Canadians hoping to travel to Saudi Arabia for the umrah pilgrimage are scrambling to curb their losses after the kingdom suddenly suspended entry for religious pilgrims over mounting coronavirus concerns, leaving travellers grounded and out thousands of dollars.
On Thursday, Saudi Arabia moved to temporarily halt entry into the kingdom, home to two of Islam’s holiest sites in Mecca and Medina.
The Ministry of Foreign Affairs said in a statement that the suspensions were temporary but provided no time frame for their expiry. It was unclear if the major pilgrimage, hajj, set to begin in July, will also be impacted.
And as news of the suspensions makes waves, phones have been ringing non-stop at travel agencies specializing in umrah packages, with customers worried the money spent on flights, hotels and tour bookings will disappear as a result.
« It’s a panic situation, » said Chaudhry Iqbal of Bismillah Travel and Tours in Mississauga, Ont.
Most customers looking to perform the umrah pilgrimage book in groups months in advance, their packages largely non-refundable, Iqbal explained.
Travellers who left before suspension also affected
« We are really in a limbo right now, » said Faisal Chohan of the Toronto-based World Ways Travel. But while the news is still fresh, Chohan says airlines have said little about whether they’ll take any steps to help customers get their funds back.
« It’s been a really crazy influx of calls from not only people who are travelling from here, but also people who have already travelled and are in transit, » he said.
Some travellers who booked with Chohan left from Toronto’s Pearson International Airport just hours before the suspension. By the time it was announced, they were already in flight or at their connecting destinations, where they were denied boarding their Saudi-bound flights.
Yusuf Bhatia and his wife are among them.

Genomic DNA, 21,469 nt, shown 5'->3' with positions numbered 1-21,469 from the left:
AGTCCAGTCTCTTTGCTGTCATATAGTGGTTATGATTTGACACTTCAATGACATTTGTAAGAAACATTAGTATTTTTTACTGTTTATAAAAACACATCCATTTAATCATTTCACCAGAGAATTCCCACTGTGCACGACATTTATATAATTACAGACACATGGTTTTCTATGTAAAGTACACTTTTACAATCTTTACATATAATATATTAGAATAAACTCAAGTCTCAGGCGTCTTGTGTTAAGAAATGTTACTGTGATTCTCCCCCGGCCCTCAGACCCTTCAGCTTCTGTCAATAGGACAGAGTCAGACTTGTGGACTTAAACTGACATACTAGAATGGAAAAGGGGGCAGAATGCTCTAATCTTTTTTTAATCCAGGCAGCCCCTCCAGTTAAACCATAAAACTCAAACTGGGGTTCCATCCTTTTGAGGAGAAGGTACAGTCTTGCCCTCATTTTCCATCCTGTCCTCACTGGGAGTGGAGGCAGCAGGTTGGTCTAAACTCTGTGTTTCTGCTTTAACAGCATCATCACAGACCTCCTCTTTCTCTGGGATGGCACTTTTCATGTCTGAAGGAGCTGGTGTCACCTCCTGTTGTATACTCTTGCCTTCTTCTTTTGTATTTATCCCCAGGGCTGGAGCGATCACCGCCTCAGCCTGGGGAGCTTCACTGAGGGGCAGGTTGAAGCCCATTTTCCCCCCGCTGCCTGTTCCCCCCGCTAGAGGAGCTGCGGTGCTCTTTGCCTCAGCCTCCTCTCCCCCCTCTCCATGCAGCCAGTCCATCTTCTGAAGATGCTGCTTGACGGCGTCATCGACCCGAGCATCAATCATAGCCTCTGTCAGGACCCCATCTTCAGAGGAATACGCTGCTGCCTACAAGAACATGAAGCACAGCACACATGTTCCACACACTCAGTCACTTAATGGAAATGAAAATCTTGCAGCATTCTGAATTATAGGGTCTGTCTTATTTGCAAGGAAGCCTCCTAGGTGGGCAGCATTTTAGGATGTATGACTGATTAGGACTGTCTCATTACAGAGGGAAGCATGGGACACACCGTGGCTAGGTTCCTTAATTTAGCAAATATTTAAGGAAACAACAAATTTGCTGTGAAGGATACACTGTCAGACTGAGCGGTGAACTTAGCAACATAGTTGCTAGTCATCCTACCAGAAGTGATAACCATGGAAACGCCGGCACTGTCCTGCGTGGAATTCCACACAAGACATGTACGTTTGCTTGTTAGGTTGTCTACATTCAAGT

Some people spend years saving for such a trip.– Yusuf Bhatia
The pair booked their trip more than two months ago and left from Toronto on Wednesday — just before the suspension was announced. But they were nevertheless turned around in Istanbul, losing thousands of dollars in the process.
Thirty minutes before his flight was supposed to leave Istanbul for Jeddah, Bhatia says they were called to the desk and told Saudi Arabia had cancelled their umrah visas. Bhatia said he tried to volunteer a medical test to show he and his wife were virus-free, but it was to no avail.
‘No option but to return’
« We had no option but to return back, » he said.
« Some people spend years saving for such a trip with their family, » Bhatia told CBC News. « I wish they would allow the people who already left home and were in transit, or at least reimburse their hotel and travel. »
« He’s worked so hard, and just in that one shot he’s lost that $4,500, » said Chohan.
CBC News tried to contact Saudi officials for comment, but did not receive a response.
« He just got there today and he’s been calling me since morning as well, » Chohan said. That family travelled with Air Canada from Toronto to London. From there, they were supposed to take a Saudi Arabian Airlines flight to Jeddah and later to Dhaka. Instead they were sent straight to Dhaka.
Chohan said the majority of his customers’ bookings are through Air Canada, and said he was still awaiting word from the airline about reimbursing customers.
In a statement, Air Canada told CBC News it has goodwill policies allowing customers travelling to and from China, Hong Kong, South Korea and Italy to rebook their trips, but there is no such arrangement for Saudi Arabia.
« We continue to monitor this situation closely and will update policies as warranted, » the airline said.
Some will be ‘out of pocket’
Under Canada’s Air Passenger Protection Regulations, flight cancellations or delays based primarily on catastrophes or public health emergencies may be considered outside an airline’s control, the Canadian Transportation Agency told CBC News. If an airline’s decision is based primarily on commercial concerns, for example, that would count as within its control.
« Each situation would have to be assessed on its own merits, » the agency said in a statement.
The Travel Industry Council of Ontario (TICO) recommends travellers affected by the kingdom’s decision contact their travel agencies, provided they have booked with one.
Customers may be able to get back some of their money if they have trip cancellation or interruption insurance through their credit card or purchased it separately, or if the airline provides rebooking options, TICO’s president and CEO Richard Smart told CBC News.
« There may be some consumers that in the end are out of pocket, » Smart said.
TICO’s own compensation fund does not apply to travellers in this situation, Smart said; it’s limited to travellers whose plans are affected by an Ontario travel agency, tour operator, airline or cruise going bankrupt.
For now, Chohan says more than 100 customers at his agency alone will have their trips cancelled because of the suspension.
Where airlines and hotels offer refunds, Chohan says, those funds will be returned to the customers. « But those that don’t, we are also stuck, » he said.
Meanwhile, Bhatia isays he and his wife were put up in a hotel at no charge while they awaited their flight back to Canada.
« The rest of the money we spent is gone. »